Mitchell-Reed Community of Learners hosted an artist talk called fluid dialog with the two artists with work currently in the Bernice Coulter Templeton Art Gallery Tuesday.

The two artists, Liz Trosper and Thomas Motley, have been in a collaborative dialog since 2013, Motley said. The exhibition features colorful paintings, drawings and digital artwork.

“There are some art projects that are collaborative where more than one artist will work together on a project,” Motley said. “This sort of just developed naturally from Liz and I critiquing each other’s work over the last four years now. There is a dialog going on between all of these pieces.”

Motley said the dialog started when he sent images of his work to Trosper and one drawing of a bird resonated with her.

“She did a collage, and then I responded with other collages,” he said.

Motley focuses more on drawings and paintings while Trosper does a combination of print, ink and paint. Trosper said she feels really vulnerable having this collection in a gallery because it is not the traditional gallery work she usually shows.

“It is a little more experimental, a little more personal,” Trosper said. “It is more immediate although there is a lot of digitally fabricated work. There are some traditionally painted images. There is a lot of varied, sort of previously hoarded in the studio, kinds of work.”

Trosper said she and Motley both came up with the idea of displaying the dialog in a gallery.

“It really is centered around our exchanges and sort of having the courage to put things out that are totally experimental and that have never been seen before,” she said.

Art professor Kit Hall said she does not understand the dialog, but she does appreciate the color, the scale of the work and the craftsmanship.

“It still leaves me confused and I think that is not a bad thing because when you are a little bit confused about the art, I appreciate the point that they made that it makes you want to come back and try to understand it,” Hall said. “As human beings, our natural inclination, I believe, in looking at art is to be able to tell a story about it. When we can’t tell a story about it like that, just immediately, then we do get confused.”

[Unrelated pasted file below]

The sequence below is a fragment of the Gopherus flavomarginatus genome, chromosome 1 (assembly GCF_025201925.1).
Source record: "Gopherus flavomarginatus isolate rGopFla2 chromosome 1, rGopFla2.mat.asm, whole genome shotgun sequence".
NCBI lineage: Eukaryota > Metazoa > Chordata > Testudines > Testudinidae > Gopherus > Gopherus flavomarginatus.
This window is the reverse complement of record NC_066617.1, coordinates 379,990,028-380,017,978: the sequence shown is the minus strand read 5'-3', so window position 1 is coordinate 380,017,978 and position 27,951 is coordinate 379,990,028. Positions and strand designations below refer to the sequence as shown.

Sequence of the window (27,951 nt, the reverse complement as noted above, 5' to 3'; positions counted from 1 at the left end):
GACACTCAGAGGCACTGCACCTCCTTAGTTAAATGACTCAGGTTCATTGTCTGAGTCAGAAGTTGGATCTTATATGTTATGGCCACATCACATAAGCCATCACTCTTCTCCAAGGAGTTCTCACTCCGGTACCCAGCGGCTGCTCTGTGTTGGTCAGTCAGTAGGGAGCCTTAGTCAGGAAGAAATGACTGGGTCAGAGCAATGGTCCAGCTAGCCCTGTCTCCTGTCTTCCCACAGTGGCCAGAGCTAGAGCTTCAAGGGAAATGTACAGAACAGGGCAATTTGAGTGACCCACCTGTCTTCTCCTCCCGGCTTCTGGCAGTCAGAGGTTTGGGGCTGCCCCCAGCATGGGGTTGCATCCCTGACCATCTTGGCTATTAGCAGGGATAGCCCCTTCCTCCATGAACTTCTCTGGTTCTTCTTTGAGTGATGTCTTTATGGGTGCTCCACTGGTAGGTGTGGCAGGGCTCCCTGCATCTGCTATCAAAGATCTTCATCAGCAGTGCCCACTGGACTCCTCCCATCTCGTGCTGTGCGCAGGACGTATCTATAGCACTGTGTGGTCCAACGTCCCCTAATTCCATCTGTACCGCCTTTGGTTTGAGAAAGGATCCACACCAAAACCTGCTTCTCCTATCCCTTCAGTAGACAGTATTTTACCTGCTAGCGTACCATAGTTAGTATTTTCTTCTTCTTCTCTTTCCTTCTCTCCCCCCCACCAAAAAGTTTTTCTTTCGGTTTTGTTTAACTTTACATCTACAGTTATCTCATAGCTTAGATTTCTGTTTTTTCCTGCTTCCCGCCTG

The exhibition, fluid dialog, will be on display in the gallery until March 1. There will be a reception 2-4 p.m. Saturday, Feb. 3. For more information and the full artist statements visit

Artists Thomas Motley and Liz Trosper participated in an artist talk Tuesday. Their work, fluid dialog, is on display in the Bernice Coulter Templeton Art Studio.
Photo by Hannah Lathen

(Nest Egg, Thomas Motley) is displayed in the Bernice Coulter Templeton Art Studio.
Photo by Hannah Lathen

(Northern Lights, Thomas Motley) is a part of fluid dialog, on display in the Bernice Coulter Templeton Art Studio.
Photo by Hannah Lathen

Work from artists Liz Trosper and Thomas Motley is on display in the Bernice Coulter Templeton Art Studio. Photo by Hannah Lathen

Artist Thomas Motley explains his work in the exhibition on display in the Bernice Coulter Templeton Art Studio. Photo by Hannah Lathen





Previous post

Wesleyan says goodbye to Hanshaw and White

Next post

Library restarts third floor study room key access


Hannah Lathen

Hannah Lathen is a young, aspiring journalist working on her junior year at Texas Wesleyan. Born and raised in Texas, Lathen spent half a year at the University of North Texas and another two and a half years at Tarrant County College, where she was the campus reporter and managing editor for The Collegian. Lathen’s goal for the semester is to write more stories that provide an impact, stories that reach a lot of people and “make a difference.” Her favorite thing about being a journalist is being able to tell and share stories. Most of Lathen’s free time is spent on her two favorite hobbies: makeup and concerts. If given a super power, she would choose the ability to fly. Lathen’s favorite quote is “There is no passion to be found playing small – in settling for a life that is less than the one you are capable of living” by Nelson Mandela.

No Comment

Leave a reply

Your email address will not be published. Required fields are marked *